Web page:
Third, education was geared to encourage people to fully enter the money economy. The young Micronesian, it was expected, would move directly from school into wage employment. One of the major concerns of education in recent years, in fact, has been furnishing suitable enough skill training in school so that the student will be able to find a job after his/her graduation (if he/she is not lucky enough to be able to attend still another school). At times, it began to appear as if the real purpose of school was to equip the young for future employment.
There are, no doubt, a number of other important characteristics of present-day education in Micronesia that could be added. These three, however, are enough to illustrate the fact that the major goals of education—and of political and economic development as well—have a distinctively American (U S) flavor to them. Democratic participation in society, an openness to the world-at-large, and entrance into the dollar economy imply certain values that are fundamental to a people. And it is these values—especially the one of freedom of choice—that underpins American education. These are new values and when adopted by education force us into an environment of cultural change. Just look around—change is all around us.
Finally, what do you think is the purpose of education in Micronesia today? Is it for employment or for skills to emigrate if there are no jobs? Perhaps it is. But to many educators the task of education is to help society cope with change. We cannot stop change but perhaps it can be managed a bit. As a student once told the author many years ago—“I am here at CCM to learn the new ways and my brother was left home to learn the old ways. I know that a lot of what I will learn about the new ways may not be good and that I will have to give up some of the old ways. The whole thing frightens me.” This gentleman is soon to retire with 30 years in the U S military and still greets Micronesians in Hawaii reminding them of their pride and the changes they are about to find. The brother who stayed home to learn the old ways learned of navigation from his uncle Pius "Mau" Piailug. Teaching and learning culture is not as easy as we might wish it were as these two brothers from Satawal taught me.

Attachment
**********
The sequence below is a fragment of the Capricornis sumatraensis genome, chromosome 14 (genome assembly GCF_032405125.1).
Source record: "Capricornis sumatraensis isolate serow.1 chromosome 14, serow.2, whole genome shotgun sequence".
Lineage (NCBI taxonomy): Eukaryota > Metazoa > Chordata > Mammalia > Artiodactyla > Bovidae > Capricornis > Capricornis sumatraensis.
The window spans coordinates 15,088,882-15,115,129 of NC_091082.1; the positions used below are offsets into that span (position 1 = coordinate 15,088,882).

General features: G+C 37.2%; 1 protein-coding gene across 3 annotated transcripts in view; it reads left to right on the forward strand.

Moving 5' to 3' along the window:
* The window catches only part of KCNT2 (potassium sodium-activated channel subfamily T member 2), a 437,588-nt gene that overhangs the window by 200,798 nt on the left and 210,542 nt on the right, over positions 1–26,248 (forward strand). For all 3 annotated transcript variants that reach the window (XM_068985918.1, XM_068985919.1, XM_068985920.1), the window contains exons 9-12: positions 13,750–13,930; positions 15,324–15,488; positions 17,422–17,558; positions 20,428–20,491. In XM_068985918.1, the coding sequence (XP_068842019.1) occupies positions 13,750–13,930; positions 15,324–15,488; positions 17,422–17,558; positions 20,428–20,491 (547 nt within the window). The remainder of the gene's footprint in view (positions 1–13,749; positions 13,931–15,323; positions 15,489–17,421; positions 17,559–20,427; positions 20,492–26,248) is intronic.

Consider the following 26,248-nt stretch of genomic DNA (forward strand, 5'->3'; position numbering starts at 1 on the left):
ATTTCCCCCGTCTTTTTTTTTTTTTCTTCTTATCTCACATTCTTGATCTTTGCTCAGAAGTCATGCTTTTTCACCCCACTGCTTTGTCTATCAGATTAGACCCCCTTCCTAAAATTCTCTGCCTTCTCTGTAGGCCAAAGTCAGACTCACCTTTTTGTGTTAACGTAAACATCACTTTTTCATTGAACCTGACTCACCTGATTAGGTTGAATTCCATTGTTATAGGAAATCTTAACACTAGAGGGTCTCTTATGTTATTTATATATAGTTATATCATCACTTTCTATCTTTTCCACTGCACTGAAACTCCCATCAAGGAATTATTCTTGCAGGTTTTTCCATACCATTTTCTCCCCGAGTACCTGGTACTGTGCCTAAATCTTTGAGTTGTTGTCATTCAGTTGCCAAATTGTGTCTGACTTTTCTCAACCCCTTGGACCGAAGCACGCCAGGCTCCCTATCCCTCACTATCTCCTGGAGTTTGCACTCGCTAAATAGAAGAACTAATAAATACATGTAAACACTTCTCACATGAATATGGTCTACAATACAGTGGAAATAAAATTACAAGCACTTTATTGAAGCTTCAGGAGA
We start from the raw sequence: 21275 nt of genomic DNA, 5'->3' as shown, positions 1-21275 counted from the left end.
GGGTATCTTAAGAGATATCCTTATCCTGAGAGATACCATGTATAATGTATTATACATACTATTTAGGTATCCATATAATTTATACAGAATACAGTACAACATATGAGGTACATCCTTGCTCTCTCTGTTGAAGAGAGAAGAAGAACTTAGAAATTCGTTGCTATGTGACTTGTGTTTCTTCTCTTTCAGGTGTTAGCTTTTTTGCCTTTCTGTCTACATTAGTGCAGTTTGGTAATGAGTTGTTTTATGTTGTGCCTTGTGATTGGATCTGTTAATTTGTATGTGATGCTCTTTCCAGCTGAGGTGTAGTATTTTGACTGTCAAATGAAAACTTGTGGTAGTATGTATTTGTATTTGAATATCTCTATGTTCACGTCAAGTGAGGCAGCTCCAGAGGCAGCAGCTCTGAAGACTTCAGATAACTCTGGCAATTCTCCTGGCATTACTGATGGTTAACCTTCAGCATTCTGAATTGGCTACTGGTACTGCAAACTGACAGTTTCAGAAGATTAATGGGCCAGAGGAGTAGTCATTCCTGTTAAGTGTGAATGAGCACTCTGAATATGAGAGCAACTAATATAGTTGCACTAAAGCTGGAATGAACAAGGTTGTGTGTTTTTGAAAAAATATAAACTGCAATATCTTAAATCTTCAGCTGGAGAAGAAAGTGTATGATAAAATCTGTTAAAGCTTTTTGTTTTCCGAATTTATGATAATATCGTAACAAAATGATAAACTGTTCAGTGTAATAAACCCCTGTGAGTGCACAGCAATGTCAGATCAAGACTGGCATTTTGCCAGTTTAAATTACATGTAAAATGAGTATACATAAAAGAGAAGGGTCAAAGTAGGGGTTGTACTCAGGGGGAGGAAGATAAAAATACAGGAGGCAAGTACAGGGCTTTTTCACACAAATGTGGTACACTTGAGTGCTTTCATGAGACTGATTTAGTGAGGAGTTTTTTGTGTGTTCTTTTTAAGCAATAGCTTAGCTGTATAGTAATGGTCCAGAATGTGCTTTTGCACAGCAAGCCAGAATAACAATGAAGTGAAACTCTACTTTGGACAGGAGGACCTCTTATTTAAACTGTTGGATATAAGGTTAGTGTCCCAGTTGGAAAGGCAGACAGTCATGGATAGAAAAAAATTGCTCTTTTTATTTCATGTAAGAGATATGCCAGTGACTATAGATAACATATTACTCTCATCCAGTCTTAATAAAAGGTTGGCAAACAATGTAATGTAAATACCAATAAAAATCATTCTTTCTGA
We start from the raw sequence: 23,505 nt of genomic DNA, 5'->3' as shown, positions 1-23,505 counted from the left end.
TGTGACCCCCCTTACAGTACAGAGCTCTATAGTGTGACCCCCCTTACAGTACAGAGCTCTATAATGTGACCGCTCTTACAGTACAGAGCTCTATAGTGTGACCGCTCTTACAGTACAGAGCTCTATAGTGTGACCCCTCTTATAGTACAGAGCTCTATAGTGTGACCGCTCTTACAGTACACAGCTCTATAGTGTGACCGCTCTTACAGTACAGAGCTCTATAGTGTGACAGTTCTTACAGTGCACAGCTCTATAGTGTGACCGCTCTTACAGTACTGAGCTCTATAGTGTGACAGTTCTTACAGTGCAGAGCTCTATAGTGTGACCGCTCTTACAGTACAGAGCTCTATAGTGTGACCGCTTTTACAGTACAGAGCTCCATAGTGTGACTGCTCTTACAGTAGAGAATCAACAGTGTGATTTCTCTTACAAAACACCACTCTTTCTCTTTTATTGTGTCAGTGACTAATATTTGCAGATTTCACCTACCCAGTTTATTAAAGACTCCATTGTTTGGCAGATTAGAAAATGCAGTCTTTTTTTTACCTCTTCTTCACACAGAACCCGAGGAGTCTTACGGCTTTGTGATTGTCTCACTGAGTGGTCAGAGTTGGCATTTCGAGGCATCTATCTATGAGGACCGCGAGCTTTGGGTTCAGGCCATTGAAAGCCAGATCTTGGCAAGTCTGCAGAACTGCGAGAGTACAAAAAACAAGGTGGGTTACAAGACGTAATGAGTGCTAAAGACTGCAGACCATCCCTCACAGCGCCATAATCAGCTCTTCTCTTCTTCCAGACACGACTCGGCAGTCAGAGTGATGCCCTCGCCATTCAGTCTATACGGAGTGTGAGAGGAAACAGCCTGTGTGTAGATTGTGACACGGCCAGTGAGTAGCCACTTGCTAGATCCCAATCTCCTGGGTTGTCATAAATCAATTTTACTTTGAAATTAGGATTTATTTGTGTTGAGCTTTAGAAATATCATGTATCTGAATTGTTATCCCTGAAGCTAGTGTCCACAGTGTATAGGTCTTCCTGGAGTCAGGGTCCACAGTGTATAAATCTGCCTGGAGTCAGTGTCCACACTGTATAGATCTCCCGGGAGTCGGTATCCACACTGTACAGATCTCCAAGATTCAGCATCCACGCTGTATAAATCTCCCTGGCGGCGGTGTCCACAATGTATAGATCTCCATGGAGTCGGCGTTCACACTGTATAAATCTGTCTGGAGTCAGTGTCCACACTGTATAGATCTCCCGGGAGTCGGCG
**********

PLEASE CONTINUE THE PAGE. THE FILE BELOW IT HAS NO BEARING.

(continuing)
Category: Education Corner
Published: Sunday, 15 November 2015 09:06
Written by Richard Womack
09 NOV 2015
Quite a few years ago, an 8th grade graduation was held at a middle-sized Micronesian elementary school with two 8th grade classrooms and 60 graduating students. As is always the case at these graduations, the students were running here and there; boys in white shirts and black pants and girls in new white dresses. A few of the girls had been to the beauty shop in town but all of them had their beautiful hair all pretty and nicely done. The boys looked clean and handsome but, as is usually the case, a few shirt tails were hanging out. And while the boys were handsome, many did not look comfortable— all dressed up.
Families filled the school parking lot with their cars and it seemed everyone had mwarmwars, both store bought and handmade. The flowers were for the graduates and for parents and, of course, anyone who enjoyed the dressing up for a graduation. With 60 graduates, at least 120 chairs were reserved for mothers and fathers, or grandmothers and grandfathers, or aunties and uncles, or whoever the primary care-givers might be. The rest of the school was filled with brothers and sisters and the many cousins who happened to come that day. The mood was festive, but it was hot and people did mention that they hoped the speeches would not be too long. A big man already perspiring noted that the graduation the year before was almost two-and-a-half hours long. A woman beside him said she hoped it was shorter this year, and the few that overheard the comments all nodded in agreement.